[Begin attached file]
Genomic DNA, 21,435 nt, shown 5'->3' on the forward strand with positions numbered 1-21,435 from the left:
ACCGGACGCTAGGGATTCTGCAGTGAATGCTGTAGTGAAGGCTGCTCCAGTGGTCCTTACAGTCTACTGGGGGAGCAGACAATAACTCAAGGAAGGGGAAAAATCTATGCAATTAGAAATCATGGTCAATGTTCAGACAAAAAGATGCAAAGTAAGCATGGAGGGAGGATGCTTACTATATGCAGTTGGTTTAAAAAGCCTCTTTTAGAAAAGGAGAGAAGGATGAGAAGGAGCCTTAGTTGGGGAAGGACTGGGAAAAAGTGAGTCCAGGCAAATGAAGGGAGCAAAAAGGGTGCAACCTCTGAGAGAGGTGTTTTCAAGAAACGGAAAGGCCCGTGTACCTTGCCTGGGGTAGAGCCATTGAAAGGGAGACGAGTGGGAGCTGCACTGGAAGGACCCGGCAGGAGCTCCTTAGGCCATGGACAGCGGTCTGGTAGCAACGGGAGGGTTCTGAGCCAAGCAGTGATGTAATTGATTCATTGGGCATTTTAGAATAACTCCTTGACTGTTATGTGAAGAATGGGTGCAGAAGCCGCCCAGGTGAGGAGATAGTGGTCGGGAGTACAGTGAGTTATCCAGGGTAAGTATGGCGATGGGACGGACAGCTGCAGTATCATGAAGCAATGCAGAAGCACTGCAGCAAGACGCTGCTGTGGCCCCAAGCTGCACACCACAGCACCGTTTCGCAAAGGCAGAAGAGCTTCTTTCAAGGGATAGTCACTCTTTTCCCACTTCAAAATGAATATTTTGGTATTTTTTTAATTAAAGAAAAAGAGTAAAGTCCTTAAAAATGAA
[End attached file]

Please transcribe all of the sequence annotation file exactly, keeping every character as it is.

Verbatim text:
Genomic DNA, 21,435 nt, shown 5'->3' on the forward strand with positions numbered 1-21,435 from the left:
ACCGGACGCTAGGGATTCTGCAGTGAATGCTGTAGTGAAGGCTGCTCCAGTGGTCCTTACAGTCTACTGGGGGAGCAGACAATAACTCAAGGAAGGGGAAAAATCTATGCAATTAGAAATCATGGTCAATGTTCAGACAAAAAGATGCAAAGTAAGCATGGAGGGAGGATGCTTACTATATGCAGTTGGTTTAAAAAGCCTCTTTTAGAAAAGGAGAGAAGGATGAGAAGGAGCCTTAGTTGGGGAAGGACTGGGAAAAAGTGAGTCCAGGCAAATGAAGGGAGCAAAAAGGGTGCAACCTCTGAGAGAGGTGTTTTCAAGAAACGGAAAGGCCCGTGTACCTTGCCTGGGGTAGAGCCATTGAAAGGGAGACGAGTGGGAGCTGCACTGGAAGGACCCGGCAGGAGCTCCTTAGGCCATGGACAGCGGTCTGGTAGCAACGGGAGGGTTCTGAGCCAAGCAGTGATGTAATTGATTCATTGGGCATTTTAGAATAACTCCTTGACTGTTATGTGAAGAATGGGTGCAGAAGCCGCCCAGGTGAGGAGATAGTGGTCGGGAGTACAGTGAGTTATCCAGGGTAAGTATGGCGATGGGACGGACAGCTGCAGTATCATGAAGCAATGCAGAAGCACTGCAGCAAGACGCTGCTGTGGCCCCAAGCTGCACACCACAGCACCGTTTCGCAAAGGCAGAAGAGCTTCTTTCAAGGGATAGTCACTCTTTTCCCACTTCAAAATGAATATTTTGGTATTTTTTTAATTAAAGAAAAAGAGTAAAGTCCTTAAAAATGAA